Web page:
Sturdy for Common Things - 

Whimsical illustrations using various materials of collage, pencil, ink, linoleum block, and paint that play with dimension abound. Each spread could be a stand-alone, but the beauty is in how each one enhances the others in a dreamy compilation brought together by bluebird’s story. A deep richness is emphasized in each illustration and a diversity they collectively create. I’ve been an admirer of Lindsey Yankey’s work since seeing it on display in Downtown Lawrence a few years back, and am so excited to share this book with you. Bluebird is a delightful story with luminous art which will send imaginations soaring.


Reading Power Gear - I was totally drawn to this book by the cover.  A bird’s eye view from a bird’s eye view.  This is a charming story about a bluebird who is searching for her friend, the wind.  The repetitive text and the extraordinary details in each picture makes this a perfect read-aloud or quiet bed-time sharing.  I love how determined the little bird is.   As soon as I got to the last page, I went back and read it again! 


CM Magazine:

Another lovely book from Vancouver publisher Simply Read Books. This company offers, in the parlance of the recording industry, indie illustrated works for children. From re-imagined classics such as Lewis Carroll's Jabberwocky to new works like this one, Simply Read has an unusual catalogue.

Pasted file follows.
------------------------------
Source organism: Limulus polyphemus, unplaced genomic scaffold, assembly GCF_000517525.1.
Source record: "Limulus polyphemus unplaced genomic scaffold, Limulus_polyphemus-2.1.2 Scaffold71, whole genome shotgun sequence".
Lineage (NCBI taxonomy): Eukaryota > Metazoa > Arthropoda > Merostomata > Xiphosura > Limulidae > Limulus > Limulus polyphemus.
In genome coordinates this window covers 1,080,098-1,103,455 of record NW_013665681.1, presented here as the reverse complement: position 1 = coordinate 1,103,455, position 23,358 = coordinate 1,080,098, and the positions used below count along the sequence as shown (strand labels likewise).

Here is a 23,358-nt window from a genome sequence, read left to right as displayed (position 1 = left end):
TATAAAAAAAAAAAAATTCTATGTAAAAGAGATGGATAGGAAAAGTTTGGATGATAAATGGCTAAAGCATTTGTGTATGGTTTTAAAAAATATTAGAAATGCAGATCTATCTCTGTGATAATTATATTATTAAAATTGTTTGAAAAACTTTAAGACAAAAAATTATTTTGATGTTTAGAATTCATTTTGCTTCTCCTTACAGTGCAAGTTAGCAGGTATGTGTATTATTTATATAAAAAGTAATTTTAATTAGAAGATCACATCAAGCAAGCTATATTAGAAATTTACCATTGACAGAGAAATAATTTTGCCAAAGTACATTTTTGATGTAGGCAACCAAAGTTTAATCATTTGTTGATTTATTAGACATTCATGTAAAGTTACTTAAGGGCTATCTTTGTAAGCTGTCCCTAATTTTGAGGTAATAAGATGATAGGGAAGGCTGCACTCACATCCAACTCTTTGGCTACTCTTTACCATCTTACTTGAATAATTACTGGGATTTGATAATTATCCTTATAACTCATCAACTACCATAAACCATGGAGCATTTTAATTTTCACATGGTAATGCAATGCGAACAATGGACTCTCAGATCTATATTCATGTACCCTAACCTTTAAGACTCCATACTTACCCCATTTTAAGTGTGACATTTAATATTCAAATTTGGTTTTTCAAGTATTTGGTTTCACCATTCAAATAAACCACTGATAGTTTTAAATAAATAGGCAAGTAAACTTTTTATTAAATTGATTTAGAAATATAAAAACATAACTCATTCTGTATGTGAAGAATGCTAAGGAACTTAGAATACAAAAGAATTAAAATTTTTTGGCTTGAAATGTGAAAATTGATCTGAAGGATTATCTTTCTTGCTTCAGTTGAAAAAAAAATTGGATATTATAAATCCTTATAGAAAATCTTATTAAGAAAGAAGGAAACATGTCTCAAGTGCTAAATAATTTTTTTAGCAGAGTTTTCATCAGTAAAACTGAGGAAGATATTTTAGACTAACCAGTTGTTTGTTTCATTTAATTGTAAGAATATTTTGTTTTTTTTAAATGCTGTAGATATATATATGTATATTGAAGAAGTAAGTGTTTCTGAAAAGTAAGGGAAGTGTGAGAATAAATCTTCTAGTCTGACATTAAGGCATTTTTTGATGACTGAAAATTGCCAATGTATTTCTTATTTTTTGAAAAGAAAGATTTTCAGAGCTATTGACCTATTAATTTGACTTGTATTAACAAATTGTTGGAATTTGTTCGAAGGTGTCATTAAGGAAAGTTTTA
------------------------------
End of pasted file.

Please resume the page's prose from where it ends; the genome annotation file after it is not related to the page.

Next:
internal art      Bluebird consists of a soothing, familiar sequence of events as a little bird tries to find the wind which has been her constant companion. Why? She can't fly without it! After checking out the condition of the dandelions (seed heads still intact) and a kite, another obvious partner of the wind (just lying on bench), she feels "confused and curious".

...she hurried over to the willow at the end of the park. 

Just the day before, the wind had been tickling the grass 

with the willow branches. But now her friend was nowhere 

to be found.

      There is a great view of coffee drinkers at outdoor tables, all their newspapers undisturbed by any breeze. And there is the line of laundry completely at rest.

Finally she reached the wind's favorite window. 

The wind loved to make music with Grandma 

Brooks' wind chimes. But even here she couldn't 

hear a whisper from her friend.

      When the bluebird has almost given up her search, she realizes that she has gotten to the top of the tallest building on her own. She has been flying all along without the wind's help. But the wind returns anyway, to accompany her and her new self-confidence in their explorations.

      Delightful illustrations of city life are described in muted colours. Bluebird sees scenes from above, below and even inside, as when she works her way through a display of hanging scarves (whose fringes are, alas, not aflutter). The story has been fashioned with care and is told neatly and poetically. Restraint gives a European feel to the book.

      Bluebird is the first English-language picture book to the credit of Yankey, a young American artist, although she does have some Italian publications to her name. She is certainly a talent to be watched.

Highly Recommended.